All that said, thinking that ultimately we have no ‘true agency’ of our behavior is impractical for day-to-day conversation. Proximally, it is better to act ‘as if’ people have free will, and that is because even knowing that we probably don’t have, we still can’t predict the future. The future is a mix of random effects and determined causes that is just too great to be computed, so most agents will appear to us as if they’re making independent decisions anyway.

Regarding the issue of blame: proximally speaking we punish people with jail time after a crime as a form of retaliation for what we believe to be their responsibility. Ultimately speaking, nobody has any real ‘responsibility’ in the sense of pure agency over their actions. Responsibility is merely the term we use to circumbscribe the agent who performed certain actions, even though the anget itself had no ‘choice’ on the matter. I do think, however, that you can justify jail time from a perspective that abandons free will. It is quite simple: by inductive reasoning we assume that people who acted as ‘conduits’ of crime are more likely to become such conduits again (it is not a terribly bad assumption to make) and, therefore, we should incarcerate them to prevent this from happening in the future. The punishment is a form of prevention, not retaliation. The more gruesome the crime, the more time the person should spend in jail so we prevent the recurrence of the crime for more time.

[ Edited: 10 January 2018 04:50 by Ashiok]
 
Gamril
 
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Gamril
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10 January 2018 11:27
 
nikitarogozin - 10 January 2018 12:09 AM

And an elaborate AI with all of the data on a person could conceivably predict the actions of a person with very high fidelity and act in a “Minority report” style.

No it won’t.  An elaborate AI will never be able to do this.  This is all fantasy land…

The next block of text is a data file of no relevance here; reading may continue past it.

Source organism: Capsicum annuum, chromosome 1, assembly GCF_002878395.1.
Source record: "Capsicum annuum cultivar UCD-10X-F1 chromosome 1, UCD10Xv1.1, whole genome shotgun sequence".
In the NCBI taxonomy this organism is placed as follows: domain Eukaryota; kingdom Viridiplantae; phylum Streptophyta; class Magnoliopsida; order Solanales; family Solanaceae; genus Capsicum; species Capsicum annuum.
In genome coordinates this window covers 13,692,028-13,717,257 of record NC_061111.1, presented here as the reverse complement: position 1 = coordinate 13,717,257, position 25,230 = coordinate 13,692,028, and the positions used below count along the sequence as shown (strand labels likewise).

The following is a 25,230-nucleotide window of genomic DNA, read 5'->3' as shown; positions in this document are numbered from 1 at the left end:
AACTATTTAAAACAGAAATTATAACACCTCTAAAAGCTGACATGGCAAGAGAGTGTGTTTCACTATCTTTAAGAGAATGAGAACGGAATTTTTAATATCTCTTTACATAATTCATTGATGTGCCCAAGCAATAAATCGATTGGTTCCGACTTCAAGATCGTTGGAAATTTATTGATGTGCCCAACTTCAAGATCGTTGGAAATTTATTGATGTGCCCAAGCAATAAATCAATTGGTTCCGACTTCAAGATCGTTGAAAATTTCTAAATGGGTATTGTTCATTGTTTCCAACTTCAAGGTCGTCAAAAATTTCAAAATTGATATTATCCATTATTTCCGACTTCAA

GAD
 
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GAD
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10 January 2018 15:52
 
Gamril - 10 January 2018 11:27 AM
nikitarogozin - 10 January 2018 12:09 AM

And an elaborate AI with all of the data on a person could conceivably predict the actions of a person with very high fidelity and act in a “Minority report” style.

No it won’t.  An elaborate AI will never be able to do this.  This is all fantasy land…

Actually it will, even crappy ones today can predict and manipulate pretty well.

 
 
Brick Bungalow
 
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Brick Bungalow
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10 January 2018 23:58
 

I can’t really review your premise because I haven’t encountered a concise definition of free will. I find that I’m not clear on exactly what you are trying to defend.

As I understand it ‘Free Will’ is a claim about how human agency interacts with the rest of nature (there are many posts about it on this forum) Humans possessed of free will are capable of doing ‘other than’ that which has occurred. They have the option of dictating circumstance over and above the normal patterns that govern the behavior of physical systems. You seem to concede that free will in this sense is not or cannot be true. We agree on that much.

I’m content if we want to say that free will is poetic or social or a matter of experience or whatever else we may want to call it but we should be clear and specific about that especially when framing our thoughts as a direct rebuttal.